In the previous article, we covered the top 5 traps to sidestep during Sprint planning and requirements gathering. This concluding post looks at avoiding common mistakes during the development and delivery phase, including:
- The top 5 misconceptions in Agile delivery management to watch out for
- How to overcome common issues that can derail your project during the implementation phase
- How to enable continuous improvement of your Agile teams
#1: “It’s Agile - we don’t...” or “...can’t do documentation.”
…disregard the need for good record-keeping under the Scrum veil of minimalist or informal documentation. The importance of a quality deliverable is too often glossed over by the myth of writing it down being an 'overhead'.
Think of it this way, are your artefacts – product backlog, design, test plans etc. – self-contained enough to minimize overlap as well as people dependency? Would app support teams be self-sufficient once the development team has moved on?
I was recently part of an Agile team where the documentation (or the lack thereof) left much to be desired - discovered only when the proverbial can of worms was opened – and the bugs began to sing.
…establish ground rules for documentation – based on the artefacts needed, their intended usage, audience and owners across the development lifecycle. For instance, documenting code is not an added inconvenience, simply a good programming practice.
Practice quality over quantity. Many of the standard deliverables such as functional and technical specifications, design documents, development and test strategies can be done away with – through user story mapping and test-driven development. Similarly, updating operations support and training manuals for each Sprint may be a ponderous task, so consider developing Sprint-wise quick reference guides rather than comprehensive tomes instead.
Sit with your team to figure out what you need, and correspondingly settle into the documentation way that works best for your Agile team.
#2: “Have you completed this? Why not? And what about that one…?”
…micromanage. Don't let the daily stand-up meeting turn into the drudgery of status reporting. If you spend time telling each other just what was accomplished since the last meeting (typically the day before), your information sharing practices need an upgrade. In the same vein, don’t let the scrum become a technical discussion or a planning meeting either.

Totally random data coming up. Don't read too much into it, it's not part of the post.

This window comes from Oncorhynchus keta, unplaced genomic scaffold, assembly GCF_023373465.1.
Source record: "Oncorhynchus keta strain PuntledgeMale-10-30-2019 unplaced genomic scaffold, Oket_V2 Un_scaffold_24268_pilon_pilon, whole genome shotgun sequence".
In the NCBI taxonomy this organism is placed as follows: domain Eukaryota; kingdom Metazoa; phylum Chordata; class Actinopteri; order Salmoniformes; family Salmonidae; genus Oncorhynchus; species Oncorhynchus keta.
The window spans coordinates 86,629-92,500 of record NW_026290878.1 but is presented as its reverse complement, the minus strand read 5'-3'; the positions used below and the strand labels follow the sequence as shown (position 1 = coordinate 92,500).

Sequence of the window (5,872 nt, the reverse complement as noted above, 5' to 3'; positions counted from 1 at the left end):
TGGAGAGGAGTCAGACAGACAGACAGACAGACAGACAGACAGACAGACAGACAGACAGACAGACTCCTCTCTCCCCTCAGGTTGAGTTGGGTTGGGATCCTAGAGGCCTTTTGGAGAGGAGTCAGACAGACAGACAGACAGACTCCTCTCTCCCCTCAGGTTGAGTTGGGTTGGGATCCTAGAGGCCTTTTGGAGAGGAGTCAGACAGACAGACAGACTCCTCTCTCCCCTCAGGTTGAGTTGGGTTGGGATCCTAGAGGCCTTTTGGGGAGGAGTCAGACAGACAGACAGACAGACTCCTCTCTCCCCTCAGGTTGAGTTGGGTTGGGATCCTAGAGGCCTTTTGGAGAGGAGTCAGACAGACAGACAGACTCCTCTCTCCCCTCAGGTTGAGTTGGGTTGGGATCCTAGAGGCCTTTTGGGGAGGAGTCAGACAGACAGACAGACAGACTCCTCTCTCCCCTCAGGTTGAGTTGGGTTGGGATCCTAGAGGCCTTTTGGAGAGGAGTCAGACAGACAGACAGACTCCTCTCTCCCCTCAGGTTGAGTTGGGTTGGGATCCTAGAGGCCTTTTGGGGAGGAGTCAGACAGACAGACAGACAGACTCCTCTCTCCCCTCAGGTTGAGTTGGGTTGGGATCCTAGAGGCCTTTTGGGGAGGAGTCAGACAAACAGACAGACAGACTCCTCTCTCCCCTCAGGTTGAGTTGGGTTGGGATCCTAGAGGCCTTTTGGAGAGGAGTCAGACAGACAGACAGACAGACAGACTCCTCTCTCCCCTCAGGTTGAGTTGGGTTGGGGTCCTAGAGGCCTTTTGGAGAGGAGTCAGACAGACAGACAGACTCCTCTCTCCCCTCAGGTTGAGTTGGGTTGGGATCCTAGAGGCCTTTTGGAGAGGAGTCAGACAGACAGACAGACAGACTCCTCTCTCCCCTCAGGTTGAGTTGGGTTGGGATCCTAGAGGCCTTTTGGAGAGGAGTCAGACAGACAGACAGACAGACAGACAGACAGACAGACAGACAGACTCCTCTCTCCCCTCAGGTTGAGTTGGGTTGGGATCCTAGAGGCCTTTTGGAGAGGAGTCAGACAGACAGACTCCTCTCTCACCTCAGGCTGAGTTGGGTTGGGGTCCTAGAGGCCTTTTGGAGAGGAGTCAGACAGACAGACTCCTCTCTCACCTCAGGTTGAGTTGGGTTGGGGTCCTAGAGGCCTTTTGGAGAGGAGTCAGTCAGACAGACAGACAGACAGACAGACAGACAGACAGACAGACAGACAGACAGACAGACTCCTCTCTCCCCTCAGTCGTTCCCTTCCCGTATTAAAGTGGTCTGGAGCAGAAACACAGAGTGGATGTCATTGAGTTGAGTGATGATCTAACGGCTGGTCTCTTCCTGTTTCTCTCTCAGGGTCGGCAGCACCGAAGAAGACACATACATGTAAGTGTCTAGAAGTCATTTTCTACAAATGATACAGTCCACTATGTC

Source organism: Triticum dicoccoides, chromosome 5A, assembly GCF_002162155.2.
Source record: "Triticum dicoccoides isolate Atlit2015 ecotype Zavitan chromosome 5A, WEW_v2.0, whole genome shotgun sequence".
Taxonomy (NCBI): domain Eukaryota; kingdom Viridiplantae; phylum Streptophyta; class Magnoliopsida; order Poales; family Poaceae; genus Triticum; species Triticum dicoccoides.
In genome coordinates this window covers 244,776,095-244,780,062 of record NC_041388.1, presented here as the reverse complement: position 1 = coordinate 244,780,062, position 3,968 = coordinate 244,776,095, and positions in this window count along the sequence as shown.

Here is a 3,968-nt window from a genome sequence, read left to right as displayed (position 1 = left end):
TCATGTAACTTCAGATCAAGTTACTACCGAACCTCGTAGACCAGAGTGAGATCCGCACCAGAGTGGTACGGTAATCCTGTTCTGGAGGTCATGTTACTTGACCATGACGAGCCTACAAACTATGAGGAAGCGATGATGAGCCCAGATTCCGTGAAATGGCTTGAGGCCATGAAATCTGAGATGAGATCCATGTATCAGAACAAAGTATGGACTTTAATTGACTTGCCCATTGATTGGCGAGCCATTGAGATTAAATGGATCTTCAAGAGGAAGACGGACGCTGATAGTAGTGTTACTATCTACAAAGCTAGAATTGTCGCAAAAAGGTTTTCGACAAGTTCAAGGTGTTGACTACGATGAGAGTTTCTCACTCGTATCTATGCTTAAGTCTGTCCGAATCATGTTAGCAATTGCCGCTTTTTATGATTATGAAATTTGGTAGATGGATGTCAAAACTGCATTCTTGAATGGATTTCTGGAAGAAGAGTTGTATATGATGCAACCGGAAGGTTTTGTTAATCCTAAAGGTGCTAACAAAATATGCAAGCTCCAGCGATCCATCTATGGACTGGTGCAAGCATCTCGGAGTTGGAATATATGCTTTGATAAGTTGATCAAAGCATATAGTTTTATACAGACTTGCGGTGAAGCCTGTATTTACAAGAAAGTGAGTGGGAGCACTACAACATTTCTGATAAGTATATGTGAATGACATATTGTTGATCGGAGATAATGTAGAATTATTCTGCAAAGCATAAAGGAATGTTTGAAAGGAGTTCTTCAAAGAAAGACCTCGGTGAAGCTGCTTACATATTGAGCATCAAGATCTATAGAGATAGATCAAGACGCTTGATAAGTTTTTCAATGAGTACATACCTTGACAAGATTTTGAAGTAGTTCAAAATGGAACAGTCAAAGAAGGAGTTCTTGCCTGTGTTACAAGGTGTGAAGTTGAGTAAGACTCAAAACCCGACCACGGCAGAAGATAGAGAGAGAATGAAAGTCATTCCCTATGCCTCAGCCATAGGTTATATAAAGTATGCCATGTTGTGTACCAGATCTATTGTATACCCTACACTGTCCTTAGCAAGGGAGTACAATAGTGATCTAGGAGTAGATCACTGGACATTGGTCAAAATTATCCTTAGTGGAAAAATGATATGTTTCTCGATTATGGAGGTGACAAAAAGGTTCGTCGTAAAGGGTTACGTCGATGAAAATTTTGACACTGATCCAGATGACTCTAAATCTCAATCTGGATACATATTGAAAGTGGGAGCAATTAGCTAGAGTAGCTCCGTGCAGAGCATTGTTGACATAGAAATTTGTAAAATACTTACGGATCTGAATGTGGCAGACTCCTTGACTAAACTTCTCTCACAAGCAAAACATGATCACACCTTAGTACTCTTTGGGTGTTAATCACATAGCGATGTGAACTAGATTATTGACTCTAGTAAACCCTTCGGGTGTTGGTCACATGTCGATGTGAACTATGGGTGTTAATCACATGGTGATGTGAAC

…go back to the basics. The daily stand up must be held standing up, limited to 10-15 minutes, and focus on 3 aspects:
- What did we do to achieve the team’s Sprint goals yesterday?
- What will we do today to meet the team goals?
- What might impede us or the development team from achieving our goals?
Any item that doesn’t fit into the above or merits a longer discussion should be parked for later, preferably right after the scrum. Emphasize the importance of self-management.
Use tools effectively. Set up team dashboards visible to all, such as Kanban and burndown charts (online or offline), showing the status at a glance, and cutting down time spent on reciting each line item and tagging it red, amber or green.
#3: “But you said we could always change it later!”
…mistake the iterative evolution for an unending array of scope updates. Business stakeholders frequently operate under the misconception that requirements can be modified almost endlessly. Plus, lack of appreciation of why certain changes are debatable can lead to a blame-game later.
…have a short and long-term vision for your final product – in terms of business outcomes or value, which I refer to as the Value Backlog. Educate the business that certain key process or design decisions may not be reversible at a later stage, or need significant effort to revert.
The Agile team should work as a cohesive unit to align requirements (easier said than done, I agree). As far as possible, enable co-location, face-to-face discussions and focus on team over individual accomplishments.
#4: “Quality is a function of Time.”
…persist in the notion that reducing defects can only be achieved with a longer Sprint cycle. Although quick turnaround times may justify the lack of a ‘polished’ feel, if the user experience expectations are not met – you risk being sub-par instead.
…embed a focus on quality into your practice DNA. Make sure your team understands that improving quality with every Sprint is a collective responsibility.
Track the defect profile along with velocity and burndown. Pinpoint the major source of defects, and ‘left-shift’ the target profile from testing to development to analysis. Improve delivery cycles through test automation.
#5. “But this is how Agile is always done.”
…stick steadfast to the app development culture prevalent in the organization. Don't forget the need for continuous improvement during the course of the project, especially if your organization is new to implementing Agile.
…realize that Agile development is more than a set of practices. It is a mindset, and building that mindset needs learning from each successive cycle and repeating the ‘better practice’ till it becomes second nature. For instance, varying Sprint cycle times based on the product backlog, test automation, improving the ‘look and feel’ with every release, and so on.
Challenge the status quo. Conduct post-Sprint "What can we do better...and How" sessions, conscientiously. Work towards imbibing the Agile value of consistent (or improving) pace of delivery across Sprints.
To cite a cliché in conclusion, a theory is only as good as its practice. Keep in mind the basic Agile principles, but mold the operations to your exact needs. Avoiding these potholes will go a long way on the drive towards successful implementation.